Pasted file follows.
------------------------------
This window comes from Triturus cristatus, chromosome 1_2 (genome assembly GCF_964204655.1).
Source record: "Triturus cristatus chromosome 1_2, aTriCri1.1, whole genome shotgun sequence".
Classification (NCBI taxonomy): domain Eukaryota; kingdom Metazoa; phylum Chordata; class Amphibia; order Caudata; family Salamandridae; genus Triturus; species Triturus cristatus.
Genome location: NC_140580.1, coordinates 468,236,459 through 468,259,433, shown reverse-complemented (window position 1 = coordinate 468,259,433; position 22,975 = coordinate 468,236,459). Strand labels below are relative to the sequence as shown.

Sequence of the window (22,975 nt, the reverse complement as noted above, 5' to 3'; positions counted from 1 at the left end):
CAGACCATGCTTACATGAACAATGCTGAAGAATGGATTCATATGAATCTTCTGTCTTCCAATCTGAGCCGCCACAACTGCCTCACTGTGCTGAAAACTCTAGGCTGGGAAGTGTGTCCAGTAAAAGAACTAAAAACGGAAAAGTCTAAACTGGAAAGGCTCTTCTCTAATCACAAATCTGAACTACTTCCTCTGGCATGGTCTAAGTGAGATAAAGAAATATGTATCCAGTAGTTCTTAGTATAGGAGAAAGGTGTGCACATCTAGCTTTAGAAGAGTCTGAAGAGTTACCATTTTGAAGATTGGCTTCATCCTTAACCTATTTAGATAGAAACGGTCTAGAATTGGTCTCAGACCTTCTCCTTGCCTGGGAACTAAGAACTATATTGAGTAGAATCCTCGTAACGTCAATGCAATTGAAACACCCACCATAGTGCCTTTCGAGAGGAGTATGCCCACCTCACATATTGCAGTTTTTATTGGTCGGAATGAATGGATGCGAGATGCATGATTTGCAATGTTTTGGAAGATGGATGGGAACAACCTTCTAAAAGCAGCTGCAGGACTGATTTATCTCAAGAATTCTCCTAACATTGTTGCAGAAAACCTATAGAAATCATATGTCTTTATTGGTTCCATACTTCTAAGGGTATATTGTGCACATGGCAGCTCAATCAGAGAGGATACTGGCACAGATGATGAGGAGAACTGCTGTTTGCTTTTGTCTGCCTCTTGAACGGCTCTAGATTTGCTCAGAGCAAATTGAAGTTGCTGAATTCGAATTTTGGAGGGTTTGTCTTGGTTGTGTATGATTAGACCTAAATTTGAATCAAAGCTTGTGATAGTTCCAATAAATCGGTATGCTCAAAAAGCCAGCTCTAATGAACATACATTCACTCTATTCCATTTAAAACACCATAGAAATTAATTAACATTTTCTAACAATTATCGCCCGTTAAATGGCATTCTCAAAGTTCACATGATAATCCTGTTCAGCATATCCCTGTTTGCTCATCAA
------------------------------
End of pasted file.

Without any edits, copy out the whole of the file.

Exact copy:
This window comes from Triturus cristatus, chromosome 1_2 (genome assembly GCF_964204655.1).
Source record: "Triturus cristatus chromosome 1_2, aTriCri1.1, whole genome shotgun sequence".
Classification (NCBI taxonomy): domain Eukaryota; kingdom Metazoa; phylum Chordata; class Amphibia; order Caudata; family Salamandridae; genus Triturus; species Triturus cristatus.
Genome location: NC_140580.1, coordinates 468,236,459 through 468,259,433, shown reverse-complemented (window position 1 = coordinate 468,259,433; position 22,975 = coordinate 468,236,459). Strand labels below are relative to the sequence as shown.

Sequence of the window (22,975 nt, the reverse complement as noted above, 5' to 3'; positions counted from 1 at the left end):
CAGACCATGCTTACATGAACAATGCTGAAGAATGGATTCATATGAATCTTCTGTCTTCCAATCTGAGCCGCCACAACTGCCTCACTGTGCTGAAAACTCTAGGCTGGGAAGTGTGTCCAGTAAAAGAACTAAAAACGGAAAAGTCTAAACTGGAAAGGCTCTTCTCTAATCACAAATCTGAACTACTTCCTCTGGCATGGTCTAAGTGAGATAAAGAAATATGTATCCAGTAGTTCTTAGTATAGGAGAAAGGTGTGCACATCTAGCTTTAGAAGAGTCTGAAGAGTTACCATTTTGAAGATTGGCTTCATCCTTAACCTATTTAGATAGAAACGGTCTAGAATTGGTCTCAGACCTTCTCCTTGCCTGGGAACTAAGAACTATATTGAGTAGAATCCTCGTAACGTCAATGCAATTGAAACACCCACCATAGTGCCTTTCGAGAGGAGTATGCCCACCTCACATATTGCAGTTTTTATTGGTCGGAATGAATGGATGCGAGATGCATGATTTGCAATGTTTTGGAAGATGGATGGGAACAACCTTCTAAAAGCAGCTGCAGGACTGATTTATCTCAAGAATTCTCCTAACATTGTTGCAGAAAACCTATAGAAATCATATGTCTTTATTGGTTCCATACTTCTAAGGGTATATTGTGCACATGGCAGCTCAATCAGAGAGGATACTGGCACAGATGATGAGGAGAACTGCTGTTTGCTTTTGTCTGCCTCTTGAACGGCTCTAGATTTGCTCAGAGCAAATTGAAGTTGCTGAATTCGAATTTTGGAGGGTTTGTCTTGGTTGTGTATGATTAGACCTAAATTTGAATCAAAGCTTGTGATAGTTCCAATAAATCGGTATGCTCAAAAAGCCAGCTCTAATGAACATACATTCACTCTATTCCATTTAAAACACCATAGAAATTAATTAACATTTTCTAACAATTATCGCCCGTTAAATGGCATTCTCAAAGTTCACATGATAATCCTGTTCAGCATATCCCTGTTTGCTCATCAA